Lucas Duda did himself no favors by getting hurt. It seemed as if he was getting really comfortable at the plate at the time of his injury. With Eric Young in left, what does Lucas still have working for him? The answer continues to be Ike Davis. In plain-speak, Ike is still struggling terribly. He is batting .232 since returning on July 5th, but his season average is still below the Mendoza Line. He has one home run in July with only eight runs batted in. There are just two months left in the season, and Ike is now in a bind. If he keeps this up, more and more, he invites the possibility of getting non-tendered next year. Josh Satin has been a good little story. He’s been quite effective during his call up, but he is by no means an answer at first. The Mets seemingly have a growing conundrum on their hands. I would like to see the Mets recall Ruben Tejada. I’m looking forward to finally seeing Travis d’Arnaud in a Mets uniform and behind the plate. And I believe the Mets can have a strong final two months, and become a .500 team again. Let youth be served.
Sam Maxwell, Staff Writer:
We are extremely excited about the winning record the Mets have been sporting since “Super Tuesday,” when Zack Wheeler debuted and both he and Matt Harvey picked up wins on the day.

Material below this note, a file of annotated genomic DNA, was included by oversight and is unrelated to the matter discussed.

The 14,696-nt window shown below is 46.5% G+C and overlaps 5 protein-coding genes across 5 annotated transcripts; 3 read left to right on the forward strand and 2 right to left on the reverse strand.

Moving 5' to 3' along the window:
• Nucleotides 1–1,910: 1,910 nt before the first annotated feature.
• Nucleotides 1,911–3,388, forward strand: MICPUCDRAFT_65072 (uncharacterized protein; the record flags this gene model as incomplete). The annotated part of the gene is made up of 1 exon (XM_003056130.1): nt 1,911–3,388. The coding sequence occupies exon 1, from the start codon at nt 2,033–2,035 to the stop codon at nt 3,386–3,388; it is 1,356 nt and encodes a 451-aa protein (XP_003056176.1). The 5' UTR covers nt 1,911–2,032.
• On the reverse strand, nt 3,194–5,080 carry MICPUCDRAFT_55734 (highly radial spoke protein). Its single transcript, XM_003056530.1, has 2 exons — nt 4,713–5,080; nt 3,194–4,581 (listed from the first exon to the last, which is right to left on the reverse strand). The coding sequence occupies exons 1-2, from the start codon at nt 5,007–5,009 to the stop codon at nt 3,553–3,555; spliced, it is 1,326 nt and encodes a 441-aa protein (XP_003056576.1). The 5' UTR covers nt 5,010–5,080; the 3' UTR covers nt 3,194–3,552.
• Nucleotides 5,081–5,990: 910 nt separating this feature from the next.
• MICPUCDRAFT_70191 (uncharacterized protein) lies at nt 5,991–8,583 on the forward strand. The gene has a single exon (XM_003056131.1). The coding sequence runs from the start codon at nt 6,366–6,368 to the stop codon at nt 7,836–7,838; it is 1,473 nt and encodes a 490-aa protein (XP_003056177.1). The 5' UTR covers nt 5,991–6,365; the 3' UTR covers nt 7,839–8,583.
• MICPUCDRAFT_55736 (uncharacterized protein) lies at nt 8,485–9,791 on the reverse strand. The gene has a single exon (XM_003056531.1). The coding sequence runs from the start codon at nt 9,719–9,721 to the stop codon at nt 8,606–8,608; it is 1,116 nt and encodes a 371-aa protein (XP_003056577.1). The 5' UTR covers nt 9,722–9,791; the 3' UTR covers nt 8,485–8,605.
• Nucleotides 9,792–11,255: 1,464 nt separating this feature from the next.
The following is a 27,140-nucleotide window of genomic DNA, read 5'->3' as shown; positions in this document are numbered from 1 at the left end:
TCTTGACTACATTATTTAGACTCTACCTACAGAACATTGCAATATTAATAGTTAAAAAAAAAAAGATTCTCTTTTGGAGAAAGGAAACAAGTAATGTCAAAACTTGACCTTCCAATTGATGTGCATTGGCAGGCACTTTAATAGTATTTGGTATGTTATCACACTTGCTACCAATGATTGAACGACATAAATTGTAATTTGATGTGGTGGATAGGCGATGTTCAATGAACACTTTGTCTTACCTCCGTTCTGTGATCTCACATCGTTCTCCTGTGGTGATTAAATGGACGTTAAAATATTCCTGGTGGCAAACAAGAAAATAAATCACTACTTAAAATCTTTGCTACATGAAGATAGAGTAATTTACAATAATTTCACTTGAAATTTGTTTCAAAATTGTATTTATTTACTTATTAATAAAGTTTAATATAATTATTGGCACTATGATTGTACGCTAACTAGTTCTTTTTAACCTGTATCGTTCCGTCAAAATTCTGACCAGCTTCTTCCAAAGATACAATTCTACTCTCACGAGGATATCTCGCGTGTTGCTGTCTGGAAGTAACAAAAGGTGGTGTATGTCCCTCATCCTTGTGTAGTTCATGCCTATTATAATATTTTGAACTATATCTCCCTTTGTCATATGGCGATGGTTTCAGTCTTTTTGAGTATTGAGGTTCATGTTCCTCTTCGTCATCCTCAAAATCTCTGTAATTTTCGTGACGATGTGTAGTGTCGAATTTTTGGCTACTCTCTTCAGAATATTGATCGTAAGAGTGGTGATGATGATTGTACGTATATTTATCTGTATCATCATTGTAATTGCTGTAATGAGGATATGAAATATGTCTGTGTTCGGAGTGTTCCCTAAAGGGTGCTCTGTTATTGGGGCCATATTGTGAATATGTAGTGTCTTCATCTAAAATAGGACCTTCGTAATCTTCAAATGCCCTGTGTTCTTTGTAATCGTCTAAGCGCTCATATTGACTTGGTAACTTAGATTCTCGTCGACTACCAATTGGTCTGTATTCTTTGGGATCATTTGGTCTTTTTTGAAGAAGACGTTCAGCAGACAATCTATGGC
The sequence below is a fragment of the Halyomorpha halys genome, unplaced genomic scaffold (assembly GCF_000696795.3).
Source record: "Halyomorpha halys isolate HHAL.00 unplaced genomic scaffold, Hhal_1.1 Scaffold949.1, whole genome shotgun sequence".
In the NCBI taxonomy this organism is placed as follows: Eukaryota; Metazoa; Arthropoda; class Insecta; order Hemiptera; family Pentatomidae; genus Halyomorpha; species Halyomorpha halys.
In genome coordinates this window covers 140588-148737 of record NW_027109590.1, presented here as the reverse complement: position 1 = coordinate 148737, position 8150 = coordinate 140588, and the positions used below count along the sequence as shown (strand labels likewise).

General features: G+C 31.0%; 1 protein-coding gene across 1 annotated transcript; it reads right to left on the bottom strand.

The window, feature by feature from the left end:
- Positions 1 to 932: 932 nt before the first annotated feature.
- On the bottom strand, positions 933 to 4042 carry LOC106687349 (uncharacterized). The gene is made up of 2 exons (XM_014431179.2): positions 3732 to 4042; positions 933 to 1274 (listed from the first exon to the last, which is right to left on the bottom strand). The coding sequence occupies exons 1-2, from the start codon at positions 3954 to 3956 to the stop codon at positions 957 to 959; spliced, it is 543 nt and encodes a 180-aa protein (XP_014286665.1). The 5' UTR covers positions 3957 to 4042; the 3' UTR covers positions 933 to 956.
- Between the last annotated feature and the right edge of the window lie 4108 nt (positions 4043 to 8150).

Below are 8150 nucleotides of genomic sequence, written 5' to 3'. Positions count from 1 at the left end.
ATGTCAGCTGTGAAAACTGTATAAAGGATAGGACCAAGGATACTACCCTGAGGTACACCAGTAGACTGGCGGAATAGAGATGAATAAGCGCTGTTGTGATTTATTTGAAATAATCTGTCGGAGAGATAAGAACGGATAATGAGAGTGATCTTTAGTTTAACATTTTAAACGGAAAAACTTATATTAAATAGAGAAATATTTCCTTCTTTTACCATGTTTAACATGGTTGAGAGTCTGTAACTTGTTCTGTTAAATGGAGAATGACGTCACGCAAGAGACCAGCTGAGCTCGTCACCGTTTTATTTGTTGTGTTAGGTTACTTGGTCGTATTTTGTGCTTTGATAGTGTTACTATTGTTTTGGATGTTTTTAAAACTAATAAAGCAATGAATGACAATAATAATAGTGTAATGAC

Well, they have been playing great, but it still needs to translate to more wins.
Clearly, I should not be picky. This team is an exciting team to watch in its current state, though even more frustrating than ever before with their habits of not only not scoring for Matt Harvey, but doing so in hair-pulling LOB fashion. It’s cute to go on these 3 game winning streaks before losing 2 in a row, but it’s time for a serious winning streak. We might not make the playoffs, but I am looking for more of a push from this roster, even if we’ll all be mostly satisfied if they keep up the work they’ve been doing.
There are a lot of people playing for jobs, including the manager. This is the most important 2 months to come along for the Mets franchise in a long time. Keep playing good ball, have a clearer outlook on certain positions and figure out what the managing situation is.
And make the playoffs. Why the &*%& not?
Kevin Baez, Staff Writer: